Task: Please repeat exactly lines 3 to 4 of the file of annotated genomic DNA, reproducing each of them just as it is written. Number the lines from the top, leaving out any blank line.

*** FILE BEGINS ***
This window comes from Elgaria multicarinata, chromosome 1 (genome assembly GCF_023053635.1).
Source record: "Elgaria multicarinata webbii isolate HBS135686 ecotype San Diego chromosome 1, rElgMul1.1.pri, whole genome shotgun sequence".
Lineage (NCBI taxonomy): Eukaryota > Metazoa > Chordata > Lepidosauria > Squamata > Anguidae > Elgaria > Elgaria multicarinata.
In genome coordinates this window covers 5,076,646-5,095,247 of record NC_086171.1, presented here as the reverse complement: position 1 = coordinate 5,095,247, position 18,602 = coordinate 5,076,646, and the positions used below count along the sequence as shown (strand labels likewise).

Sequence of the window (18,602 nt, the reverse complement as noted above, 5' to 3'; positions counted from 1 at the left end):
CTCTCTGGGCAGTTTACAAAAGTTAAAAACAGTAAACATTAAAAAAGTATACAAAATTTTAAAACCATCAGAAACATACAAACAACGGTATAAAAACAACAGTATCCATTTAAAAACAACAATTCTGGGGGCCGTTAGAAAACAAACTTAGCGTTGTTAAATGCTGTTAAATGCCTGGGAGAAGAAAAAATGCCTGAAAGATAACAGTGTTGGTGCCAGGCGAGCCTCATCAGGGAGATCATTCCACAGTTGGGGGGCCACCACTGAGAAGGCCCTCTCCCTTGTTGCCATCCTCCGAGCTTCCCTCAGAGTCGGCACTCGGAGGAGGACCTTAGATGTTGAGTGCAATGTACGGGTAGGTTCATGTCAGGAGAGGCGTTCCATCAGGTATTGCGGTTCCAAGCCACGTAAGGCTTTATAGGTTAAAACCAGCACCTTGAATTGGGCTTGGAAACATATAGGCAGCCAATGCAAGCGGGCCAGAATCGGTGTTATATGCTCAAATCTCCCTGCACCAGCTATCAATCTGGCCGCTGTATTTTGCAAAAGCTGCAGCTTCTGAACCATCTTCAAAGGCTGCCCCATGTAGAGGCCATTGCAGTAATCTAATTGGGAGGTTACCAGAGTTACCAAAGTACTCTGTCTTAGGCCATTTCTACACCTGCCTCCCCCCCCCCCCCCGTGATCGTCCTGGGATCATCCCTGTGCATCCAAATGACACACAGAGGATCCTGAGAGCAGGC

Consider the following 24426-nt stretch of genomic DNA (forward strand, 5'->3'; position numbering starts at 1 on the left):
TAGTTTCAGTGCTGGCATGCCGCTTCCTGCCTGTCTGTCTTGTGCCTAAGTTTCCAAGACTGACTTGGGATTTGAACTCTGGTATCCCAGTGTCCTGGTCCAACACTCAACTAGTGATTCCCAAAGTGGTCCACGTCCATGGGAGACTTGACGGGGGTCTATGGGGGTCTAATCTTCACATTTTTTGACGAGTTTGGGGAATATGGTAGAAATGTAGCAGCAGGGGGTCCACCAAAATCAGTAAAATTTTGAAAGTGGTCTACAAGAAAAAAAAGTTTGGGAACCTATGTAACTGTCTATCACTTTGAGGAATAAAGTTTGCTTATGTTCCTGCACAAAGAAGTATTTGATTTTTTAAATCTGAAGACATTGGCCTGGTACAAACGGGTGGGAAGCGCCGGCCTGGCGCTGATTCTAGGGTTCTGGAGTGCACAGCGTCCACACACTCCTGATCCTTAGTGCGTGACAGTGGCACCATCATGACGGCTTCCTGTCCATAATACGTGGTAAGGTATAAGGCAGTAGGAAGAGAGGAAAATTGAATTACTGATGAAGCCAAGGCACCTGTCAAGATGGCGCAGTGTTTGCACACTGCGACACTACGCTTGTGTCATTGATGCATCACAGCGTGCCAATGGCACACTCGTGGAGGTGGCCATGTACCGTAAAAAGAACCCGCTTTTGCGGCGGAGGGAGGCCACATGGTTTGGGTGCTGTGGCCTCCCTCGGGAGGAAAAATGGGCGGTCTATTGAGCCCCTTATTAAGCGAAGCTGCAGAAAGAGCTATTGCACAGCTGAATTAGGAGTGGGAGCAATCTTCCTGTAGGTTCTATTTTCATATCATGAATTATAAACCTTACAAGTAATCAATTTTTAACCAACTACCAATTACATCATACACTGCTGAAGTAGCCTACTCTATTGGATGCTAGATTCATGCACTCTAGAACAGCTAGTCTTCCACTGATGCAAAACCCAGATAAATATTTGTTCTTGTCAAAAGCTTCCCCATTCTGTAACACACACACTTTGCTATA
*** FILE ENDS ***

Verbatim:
Lineage (NCBI taxonomy): Eukaryota > Metazoa > Chordata > Lepidosauria > Squamata > Anguidae > Elgaria > Elgaria multicarinata.
In genome coordinates this window covers 5,076,646-5,095,247 of record NC_086171.1, presented here as the reverse complement: position 1 = coordinate 5,095,247, position 18,602 = coordinate 5,076,646, and the positions used below count along the sequence as shown (strand labels likewise).